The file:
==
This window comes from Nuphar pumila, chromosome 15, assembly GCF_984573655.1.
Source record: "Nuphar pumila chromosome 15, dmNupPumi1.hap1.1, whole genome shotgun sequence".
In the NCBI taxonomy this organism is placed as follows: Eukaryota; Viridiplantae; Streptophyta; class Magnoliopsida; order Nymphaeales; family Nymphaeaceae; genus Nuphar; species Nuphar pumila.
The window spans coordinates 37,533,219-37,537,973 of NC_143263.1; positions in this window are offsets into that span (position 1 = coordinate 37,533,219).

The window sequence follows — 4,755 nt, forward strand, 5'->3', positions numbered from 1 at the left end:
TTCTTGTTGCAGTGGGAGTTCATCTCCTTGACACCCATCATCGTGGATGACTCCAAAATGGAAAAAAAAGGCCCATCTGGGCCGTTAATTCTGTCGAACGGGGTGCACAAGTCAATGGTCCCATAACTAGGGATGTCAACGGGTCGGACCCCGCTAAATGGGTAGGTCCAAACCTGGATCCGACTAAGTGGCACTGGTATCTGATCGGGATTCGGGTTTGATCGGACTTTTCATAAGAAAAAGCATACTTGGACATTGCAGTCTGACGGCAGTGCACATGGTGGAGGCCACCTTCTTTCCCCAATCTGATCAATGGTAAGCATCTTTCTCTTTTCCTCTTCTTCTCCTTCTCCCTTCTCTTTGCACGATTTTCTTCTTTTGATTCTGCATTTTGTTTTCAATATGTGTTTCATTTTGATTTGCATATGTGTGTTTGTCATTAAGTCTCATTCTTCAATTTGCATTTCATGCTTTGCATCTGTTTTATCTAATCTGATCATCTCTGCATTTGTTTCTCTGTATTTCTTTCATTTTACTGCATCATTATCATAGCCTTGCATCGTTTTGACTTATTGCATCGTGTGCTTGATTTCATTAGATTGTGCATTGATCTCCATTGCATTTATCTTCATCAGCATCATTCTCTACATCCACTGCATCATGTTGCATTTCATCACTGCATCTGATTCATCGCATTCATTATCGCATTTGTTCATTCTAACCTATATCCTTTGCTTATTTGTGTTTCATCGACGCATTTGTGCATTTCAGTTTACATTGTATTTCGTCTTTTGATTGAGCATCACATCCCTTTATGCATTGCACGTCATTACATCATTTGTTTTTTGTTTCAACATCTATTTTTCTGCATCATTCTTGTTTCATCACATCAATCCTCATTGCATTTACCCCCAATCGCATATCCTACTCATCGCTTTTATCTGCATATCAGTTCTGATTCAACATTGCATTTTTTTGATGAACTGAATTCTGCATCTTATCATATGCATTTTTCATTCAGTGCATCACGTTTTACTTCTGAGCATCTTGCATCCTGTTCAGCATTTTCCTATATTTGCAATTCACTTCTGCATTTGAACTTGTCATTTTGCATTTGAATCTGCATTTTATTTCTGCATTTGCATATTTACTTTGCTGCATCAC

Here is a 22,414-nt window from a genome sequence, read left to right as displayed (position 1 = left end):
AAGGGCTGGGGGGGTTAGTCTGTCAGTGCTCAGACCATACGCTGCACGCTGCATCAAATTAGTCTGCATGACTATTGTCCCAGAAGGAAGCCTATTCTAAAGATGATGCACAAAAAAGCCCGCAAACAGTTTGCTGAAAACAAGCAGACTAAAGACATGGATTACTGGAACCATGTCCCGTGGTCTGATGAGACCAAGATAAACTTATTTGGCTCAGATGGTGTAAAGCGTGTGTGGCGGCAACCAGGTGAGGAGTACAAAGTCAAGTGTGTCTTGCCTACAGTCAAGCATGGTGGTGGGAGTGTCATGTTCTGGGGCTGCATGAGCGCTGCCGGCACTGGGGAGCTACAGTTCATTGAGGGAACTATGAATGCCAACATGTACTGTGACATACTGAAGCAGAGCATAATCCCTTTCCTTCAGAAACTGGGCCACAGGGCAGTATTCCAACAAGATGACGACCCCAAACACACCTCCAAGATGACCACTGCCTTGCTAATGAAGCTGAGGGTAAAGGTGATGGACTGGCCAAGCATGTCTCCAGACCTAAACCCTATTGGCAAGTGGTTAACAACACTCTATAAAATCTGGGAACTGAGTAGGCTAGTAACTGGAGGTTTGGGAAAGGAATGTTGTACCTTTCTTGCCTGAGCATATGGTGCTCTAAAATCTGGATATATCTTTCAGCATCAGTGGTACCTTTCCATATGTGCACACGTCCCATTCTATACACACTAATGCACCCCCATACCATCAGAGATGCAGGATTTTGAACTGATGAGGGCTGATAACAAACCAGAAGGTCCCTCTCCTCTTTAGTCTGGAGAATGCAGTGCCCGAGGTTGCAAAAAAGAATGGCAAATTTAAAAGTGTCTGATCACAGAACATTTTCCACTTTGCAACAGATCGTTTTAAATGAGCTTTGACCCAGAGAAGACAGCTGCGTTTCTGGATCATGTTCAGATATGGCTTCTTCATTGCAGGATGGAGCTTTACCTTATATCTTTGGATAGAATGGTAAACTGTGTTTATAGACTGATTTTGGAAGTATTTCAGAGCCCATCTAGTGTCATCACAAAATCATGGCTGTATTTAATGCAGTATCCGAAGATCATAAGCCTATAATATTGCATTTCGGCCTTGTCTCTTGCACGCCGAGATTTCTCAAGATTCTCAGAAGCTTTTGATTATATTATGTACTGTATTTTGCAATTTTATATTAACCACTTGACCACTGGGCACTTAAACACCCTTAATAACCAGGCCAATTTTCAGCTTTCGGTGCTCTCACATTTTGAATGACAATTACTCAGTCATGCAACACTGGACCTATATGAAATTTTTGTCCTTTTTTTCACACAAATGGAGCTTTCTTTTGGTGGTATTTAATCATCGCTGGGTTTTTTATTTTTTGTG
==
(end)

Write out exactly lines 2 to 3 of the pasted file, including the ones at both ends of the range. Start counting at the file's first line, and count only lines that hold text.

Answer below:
Source record: "Nuphar pumila chromosome 15, dmNupPumi1.hap1.1, whole genome shotgun sequence".
In the NCBI taxonomy this organism is placed as follows: Eukaryota; Viridiplantae; Streptophyta; class Magnoliopsida; order Nymphaeales; family Nymphaeaceae; genus Nuphar; species Nuphar pumila.